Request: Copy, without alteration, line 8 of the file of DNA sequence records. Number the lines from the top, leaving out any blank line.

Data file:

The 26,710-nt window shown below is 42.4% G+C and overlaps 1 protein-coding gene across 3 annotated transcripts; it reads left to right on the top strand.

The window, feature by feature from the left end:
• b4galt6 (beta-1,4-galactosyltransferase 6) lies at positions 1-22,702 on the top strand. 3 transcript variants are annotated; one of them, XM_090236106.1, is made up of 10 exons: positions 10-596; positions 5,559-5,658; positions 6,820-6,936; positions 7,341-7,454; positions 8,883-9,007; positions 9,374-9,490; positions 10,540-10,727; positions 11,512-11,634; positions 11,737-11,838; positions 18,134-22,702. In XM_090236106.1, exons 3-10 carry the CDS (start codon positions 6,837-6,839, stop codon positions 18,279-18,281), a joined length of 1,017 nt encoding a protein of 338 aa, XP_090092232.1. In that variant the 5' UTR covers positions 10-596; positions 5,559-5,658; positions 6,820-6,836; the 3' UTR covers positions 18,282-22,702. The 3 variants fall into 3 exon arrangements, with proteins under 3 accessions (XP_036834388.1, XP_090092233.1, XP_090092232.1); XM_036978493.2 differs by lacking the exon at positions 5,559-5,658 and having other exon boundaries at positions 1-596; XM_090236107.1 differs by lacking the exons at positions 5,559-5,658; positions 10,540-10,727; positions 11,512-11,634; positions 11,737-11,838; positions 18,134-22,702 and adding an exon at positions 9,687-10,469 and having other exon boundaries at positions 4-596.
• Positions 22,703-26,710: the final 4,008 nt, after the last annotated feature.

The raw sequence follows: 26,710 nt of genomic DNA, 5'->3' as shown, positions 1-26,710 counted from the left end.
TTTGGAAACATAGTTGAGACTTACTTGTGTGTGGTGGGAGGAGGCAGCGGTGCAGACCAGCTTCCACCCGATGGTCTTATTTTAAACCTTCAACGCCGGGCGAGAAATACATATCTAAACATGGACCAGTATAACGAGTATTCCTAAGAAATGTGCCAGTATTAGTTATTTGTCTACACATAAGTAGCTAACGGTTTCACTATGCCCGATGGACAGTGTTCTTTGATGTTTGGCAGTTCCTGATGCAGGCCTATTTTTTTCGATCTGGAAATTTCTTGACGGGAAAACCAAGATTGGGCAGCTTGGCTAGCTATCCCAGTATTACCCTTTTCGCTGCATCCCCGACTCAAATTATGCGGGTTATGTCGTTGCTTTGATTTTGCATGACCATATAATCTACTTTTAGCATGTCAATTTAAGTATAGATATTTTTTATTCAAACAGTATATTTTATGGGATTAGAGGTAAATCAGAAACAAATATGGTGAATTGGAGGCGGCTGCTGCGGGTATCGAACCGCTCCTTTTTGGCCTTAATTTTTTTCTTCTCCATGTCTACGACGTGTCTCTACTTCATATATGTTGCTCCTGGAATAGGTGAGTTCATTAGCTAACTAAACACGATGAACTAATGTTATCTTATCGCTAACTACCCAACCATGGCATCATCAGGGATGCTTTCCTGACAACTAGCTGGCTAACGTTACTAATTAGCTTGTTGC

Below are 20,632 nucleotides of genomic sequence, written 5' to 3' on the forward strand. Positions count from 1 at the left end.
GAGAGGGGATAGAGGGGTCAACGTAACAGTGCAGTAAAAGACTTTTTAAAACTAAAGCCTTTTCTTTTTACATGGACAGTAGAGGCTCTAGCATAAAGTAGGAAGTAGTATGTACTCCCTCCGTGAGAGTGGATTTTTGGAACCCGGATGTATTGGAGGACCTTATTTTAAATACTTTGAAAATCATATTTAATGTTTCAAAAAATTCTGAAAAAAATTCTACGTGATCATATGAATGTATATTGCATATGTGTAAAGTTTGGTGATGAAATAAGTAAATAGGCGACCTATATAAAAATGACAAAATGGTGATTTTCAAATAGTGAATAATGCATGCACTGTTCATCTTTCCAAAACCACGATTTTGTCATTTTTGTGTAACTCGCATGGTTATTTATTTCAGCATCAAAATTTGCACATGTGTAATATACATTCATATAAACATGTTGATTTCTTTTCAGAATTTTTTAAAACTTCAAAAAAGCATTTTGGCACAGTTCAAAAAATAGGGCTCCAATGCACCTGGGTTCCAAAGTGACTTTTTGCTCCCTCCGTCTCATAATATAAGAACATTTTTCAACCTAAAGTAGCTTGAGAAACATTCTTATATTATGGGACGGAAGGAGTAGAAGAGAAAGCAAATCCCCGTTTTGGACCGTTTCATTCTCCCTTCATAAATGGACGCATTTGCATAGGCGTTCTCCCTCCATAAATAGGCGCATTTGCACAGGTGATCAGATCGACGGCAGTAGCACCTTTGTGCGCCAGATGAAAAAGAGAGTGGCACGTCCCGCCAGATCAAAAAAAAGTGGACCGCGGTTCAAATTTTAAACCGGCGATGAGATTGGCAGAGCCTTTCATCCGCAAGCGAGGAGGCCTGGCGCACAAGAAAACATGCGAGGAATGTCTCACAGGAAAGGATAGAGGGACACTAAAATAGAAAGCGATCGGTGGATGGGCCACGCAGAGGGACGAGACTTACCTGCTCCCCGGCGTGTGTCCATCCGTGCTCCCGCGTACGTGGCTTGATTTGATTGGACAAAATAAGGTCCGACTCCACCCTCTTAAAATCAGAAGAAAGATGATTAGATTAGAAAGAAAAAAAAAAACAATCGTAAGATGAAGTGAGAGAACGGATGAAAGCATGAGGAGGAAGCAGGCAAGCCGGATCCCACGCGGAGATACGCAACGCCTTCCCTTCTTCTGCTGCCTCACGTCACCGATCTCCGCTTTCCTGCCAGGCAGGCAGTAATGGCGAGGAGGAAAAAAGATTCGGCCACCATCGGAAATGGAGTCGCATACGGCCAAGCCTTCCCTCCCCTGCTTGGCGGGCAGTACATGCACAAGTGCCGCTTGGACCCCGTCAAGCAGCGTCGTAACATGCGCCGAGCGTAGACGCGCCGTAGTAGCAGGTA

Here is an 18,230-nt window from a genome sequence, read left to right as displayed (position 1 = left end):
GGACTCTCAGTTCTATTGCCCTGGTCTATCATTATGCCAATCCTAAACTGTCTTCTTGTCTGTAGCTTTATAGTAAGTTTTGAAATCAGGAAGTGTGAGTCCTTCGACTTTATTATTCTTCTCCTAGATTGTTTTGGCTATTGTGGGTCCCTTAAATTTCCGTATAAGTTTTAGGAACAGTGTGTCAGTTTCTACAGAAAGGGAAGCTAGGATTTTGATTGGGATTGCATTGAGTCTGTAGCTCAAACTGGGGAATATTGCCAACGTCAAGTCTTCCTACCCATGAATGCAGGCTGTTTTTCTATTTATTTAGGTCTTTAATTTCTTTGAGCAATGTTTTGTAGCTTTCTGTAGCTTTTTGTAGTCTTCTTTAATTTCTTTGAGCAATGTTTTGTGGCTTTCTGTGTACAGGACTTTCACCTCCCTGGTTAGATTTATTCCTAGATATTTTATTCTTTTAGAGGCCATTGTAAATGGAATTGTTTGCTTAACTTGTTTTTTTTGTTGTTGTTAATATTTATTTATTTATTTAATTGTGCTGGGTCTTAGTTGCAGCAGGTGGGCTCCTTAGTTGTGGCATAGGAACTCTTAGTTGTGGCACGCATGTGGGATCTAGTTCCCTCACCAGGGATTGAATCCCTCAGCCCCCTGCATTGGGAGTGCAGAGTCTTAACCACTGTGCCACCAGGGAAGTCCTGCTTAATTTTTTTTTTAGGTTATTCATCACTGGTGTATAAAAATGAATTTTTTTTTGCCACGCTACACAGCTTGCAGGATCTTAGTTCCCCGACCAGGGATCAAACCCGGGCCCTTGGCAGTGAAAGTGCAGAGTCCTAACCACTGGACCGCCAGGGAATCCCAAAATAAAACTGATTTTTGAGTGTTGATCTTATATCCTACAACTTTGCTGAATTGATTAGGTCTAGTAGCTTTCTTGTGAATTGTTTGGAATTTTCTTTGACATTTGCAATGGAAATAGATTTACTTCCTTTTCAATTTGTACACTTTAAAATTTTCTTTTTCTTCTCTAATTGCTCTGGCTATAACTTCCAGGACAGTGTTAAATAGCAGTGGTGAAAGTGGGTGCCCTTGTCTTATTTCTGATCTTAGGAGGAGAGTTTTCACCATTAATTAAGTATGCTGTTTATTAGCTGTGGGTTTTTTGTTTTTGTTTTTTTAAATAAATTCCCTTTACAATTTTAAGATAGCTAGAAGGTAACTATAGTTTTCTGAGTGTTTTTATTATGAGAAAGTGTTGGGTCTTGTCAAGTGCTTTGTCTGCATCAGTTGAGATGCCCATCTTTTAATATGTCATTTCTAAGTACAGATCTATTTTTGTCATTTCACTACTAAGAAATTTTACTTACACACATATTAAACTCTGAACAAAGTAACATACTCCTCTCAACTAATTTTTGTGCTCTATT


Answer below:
GAGAGGGGATAGAGGGGTCAACGTAACAGTGCAGTAAAAGACTTTTTAAAACTAAAGCCTTTTCTTTTTACATGGACAGTAGAGGCTCTAGCATAAAGTAGGAAGTAGTATGTACTCCCTCCGTGAGAGTGGATTTTTGGAACCCGGATGTATTGGAGGACCTTATTTTAAATACTTTGAAAATCATATTTAATGTTTCAAAAAATTCTGAAAAAAATTCTACGTGATCATATGAATGTATATTGCATATGTGTAAAGTTTGGTGATGAAATAAGTAAATAGGCGACCTATATAAAAATGACAAAATGGTGATTTTCAAATAGTGAATAATGCATGCACTGTTCATCTTTCCAAAACCACGATTTTGTCATTTTTGTGTAACTCGCATGGTTATTTATTTCAGCATCAAAATTTGCACATGTGTAATATACATTCATATAAACATGTTGATTTCTTTTCAGAATTTTTTAAAACTTCAAAAAAGCATTTTGGCACAGTTCAAAAAATAGGGCTCCAATGCACCTGGGTTCCAAAGTGACTTTTTGCTCCCTCCGTCTCATAATATAAGAACATTTTTCAACCTAAAGTAGCTTGAGAAACATTCTTATATTATGGGACGGAAGGAGTAGAAGAGAAAGCAAATCCCCGTTTTGGACCGTTTCATTCTCCCTTCATAAATGGACGCATTTGCATAGGCGTTCTCCCTCCATAAATAGGCGCATTTGCACAGGTGATCAGATCGACGGCAGTAGCACCTTTGTGCGCCAGATGAAAAAGAGAGTGGCACGTCCCGCCAGATCAAAAAAAAGTGGACCGCGGTTCAAATTTTAAACCGGCGATGAGATTGGCAGAGCCTTTCATCCGCAAGCGAGGAGGCCTGGCGCACAAGAAAACATGCGAGGAATGTCTCACAGGAAAGGATAGAGGGACACTAAAATAGAAAGCGATCGGTGGATGGGCCACGCAGAGGGACGAGACTTACCTGCTCCCCGGCGTGTGTCCATCCGTGCTCCCGCGTACGTGGCTTGATTTGATTGGACAAAATAAGGTCCGACTCCACCCTCTTAAAATCAGAAGAAAGATGATTAGATTAGAAAGAAAAAAAAAAACAATCGTAAGATGAAGTGAGAGAACGGATGAAAGCATGAGGAGGAAGCAGGCAAGCCGGATCCCACGCGGAGATACGCAACGCCTTCCCTTCTTCTGCTGCCTCACGTCACCGATCTCCGCTTTCCTGCCAGGCAGGCAGTAATGGCGAGGAGGAAAAAAGATTCGGCCACCATCGGAAATGGAGTCGCATACGGCCAAGCCTTCCCTCCCCTGCTTGGCGGGCAGTACATGCACAAGTGCCGCTTGGACCCCGTCAAGCAGCGTCGTAACATGCGCCGAGCGTAGACGCGCCGTAGTAGCAGGTA